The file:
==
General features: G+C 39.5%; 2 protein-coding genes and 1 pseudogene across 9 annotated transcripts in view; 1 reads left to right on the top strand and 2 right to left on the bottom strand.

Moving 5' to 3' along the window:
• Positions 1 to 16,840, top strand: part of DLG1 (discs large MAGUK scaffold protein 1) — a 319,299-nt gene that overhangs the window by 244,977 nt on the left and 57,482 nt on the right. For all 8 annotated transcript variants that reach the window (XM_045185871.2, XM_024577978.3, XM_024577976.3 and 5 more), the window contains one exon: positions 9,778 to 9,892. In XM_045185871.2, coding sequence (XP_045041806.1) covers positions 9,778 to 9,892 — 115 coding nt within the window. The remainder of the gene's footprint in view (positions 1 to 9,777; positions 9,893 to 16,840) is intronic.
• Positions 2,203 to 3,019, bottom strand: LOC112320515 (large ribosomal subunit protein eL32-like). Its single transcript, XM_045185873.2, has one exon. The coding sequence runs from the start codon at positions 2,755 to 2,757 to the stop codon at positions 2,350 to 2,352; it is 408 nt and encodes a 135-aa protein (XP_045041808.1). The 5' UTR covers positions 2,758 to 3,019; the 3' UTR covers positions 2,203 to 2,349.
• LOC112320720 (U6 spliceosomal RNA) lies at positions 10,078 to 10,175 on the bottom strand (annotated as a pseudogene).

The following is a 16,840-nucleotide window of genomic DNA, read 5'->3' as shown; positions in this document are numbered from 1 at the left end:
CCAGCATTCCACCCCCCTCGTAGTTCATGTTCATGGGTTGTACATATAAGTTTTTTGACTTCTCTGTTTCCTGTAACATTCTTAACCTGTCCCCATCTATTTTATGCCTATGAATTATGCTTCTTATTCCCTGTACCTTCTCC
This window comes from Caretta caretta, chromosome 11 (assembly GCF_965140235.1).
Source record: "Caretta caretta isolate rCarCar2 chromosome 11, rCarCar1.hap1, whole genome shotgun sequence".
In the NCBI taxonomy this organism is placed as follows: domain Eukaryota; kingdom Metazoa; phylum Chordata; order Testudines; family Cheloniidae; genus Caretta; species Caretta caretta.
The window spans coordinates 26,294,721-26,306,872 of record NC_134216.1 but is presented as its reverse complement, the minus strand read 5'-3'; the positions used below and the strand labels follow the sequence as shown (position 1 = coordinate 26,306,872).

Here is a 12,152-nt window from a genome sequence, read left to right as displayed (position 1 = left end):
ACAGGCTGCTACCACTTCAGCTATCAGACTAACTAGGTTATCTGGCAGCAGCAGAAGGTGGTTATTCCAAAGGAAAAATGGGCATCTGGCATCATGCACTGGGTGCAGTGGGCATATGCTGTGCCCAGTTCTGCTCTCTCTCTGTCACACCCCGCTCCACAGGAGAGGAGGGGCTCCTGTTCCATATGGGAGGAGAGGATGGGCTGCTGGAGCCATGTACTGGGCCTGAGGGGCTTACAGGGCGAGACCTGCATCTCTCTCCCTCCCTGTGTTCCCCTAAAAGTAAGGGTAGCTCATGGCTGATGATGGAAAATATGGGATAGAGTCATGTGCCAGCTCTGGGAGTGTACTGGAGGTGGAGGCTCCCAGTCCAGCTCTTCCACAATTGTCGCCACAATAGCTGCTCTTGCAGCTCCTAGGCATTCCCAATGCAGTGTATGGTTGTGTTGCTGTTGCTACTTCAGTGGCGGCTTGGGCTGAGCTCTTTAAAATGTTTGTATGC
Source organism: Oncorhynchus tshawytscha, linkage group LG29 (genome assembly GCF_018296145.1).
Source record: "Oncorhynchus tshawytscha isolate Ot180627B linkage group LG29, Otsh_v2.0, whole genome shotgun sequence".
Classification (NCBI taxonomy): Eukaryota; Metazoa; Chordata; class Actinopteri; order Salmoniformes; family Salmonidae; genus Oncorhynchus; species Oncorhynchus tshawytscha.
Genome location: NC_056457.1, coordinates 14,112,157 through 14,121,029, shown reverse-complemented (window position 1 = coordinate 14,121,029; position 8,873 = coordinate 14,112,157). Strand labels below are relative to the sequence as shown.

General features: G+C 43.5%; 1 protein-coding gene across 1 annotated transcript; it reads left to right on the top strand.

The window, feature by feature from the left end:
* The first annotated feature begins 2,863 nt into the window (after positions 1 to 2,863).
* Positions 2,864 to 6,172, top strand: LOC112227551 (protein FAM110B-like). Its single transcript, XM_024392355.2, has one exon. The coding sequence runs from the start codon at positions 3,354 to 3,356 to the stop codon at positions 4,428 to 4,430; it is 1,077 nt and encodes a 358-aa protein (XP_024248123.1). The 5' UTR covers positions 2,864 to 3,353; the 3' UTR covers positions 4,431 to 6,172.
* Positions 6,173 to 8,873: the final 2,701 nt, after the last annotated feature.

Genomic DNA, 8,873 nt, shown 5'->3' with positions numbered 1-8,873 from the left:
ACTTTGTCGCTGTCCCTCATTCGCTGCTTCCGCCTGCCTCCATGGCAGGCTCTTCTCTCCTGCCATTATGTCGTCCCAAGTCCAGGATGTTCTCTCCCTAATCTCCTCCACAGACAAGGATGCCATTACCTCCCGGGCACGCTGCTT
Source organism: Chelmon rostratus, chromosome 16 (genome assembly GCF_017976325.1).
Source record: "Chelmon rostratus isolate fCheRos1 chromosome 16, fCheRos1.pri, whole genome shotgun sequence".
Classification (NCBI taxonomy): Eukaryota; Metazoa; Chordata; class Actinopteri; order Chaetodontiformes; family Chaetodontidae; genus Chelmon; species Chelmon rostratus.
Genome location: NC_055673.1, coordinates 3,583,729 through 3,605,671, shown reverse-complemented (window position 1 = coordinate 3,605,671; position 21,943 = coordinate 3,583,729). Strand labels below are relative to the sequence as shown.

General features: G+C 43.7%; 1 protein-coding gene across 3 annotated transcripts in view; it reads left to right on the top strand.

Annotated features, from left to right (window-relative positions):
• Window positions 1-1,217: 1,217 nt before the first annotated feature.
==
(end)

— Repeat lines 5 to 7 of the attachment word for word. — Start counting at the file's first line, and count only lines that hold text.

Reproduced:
• LOC112320720 (U6 spliceosomal RNA) lies at positions 10,078 to 10,175 on the bottom strand (annotated as a pseudogene).

The following is a 16,840-nucleotide window of genomic DNA, read 5'->3' as shown; positions in this document are numbered from 1 at the left end:
CCAGCATTCCACCCCCCTCGTAGTTCATGTTCATGGGTTGTACATATAAGTTTTTTGACTTCTCTGTTTCCTGTAACATTCTTAACCTGTCCCCATCTATTTTATGCCTATGAATTATGCTTCTTATTCCCTGTACCTTCTCC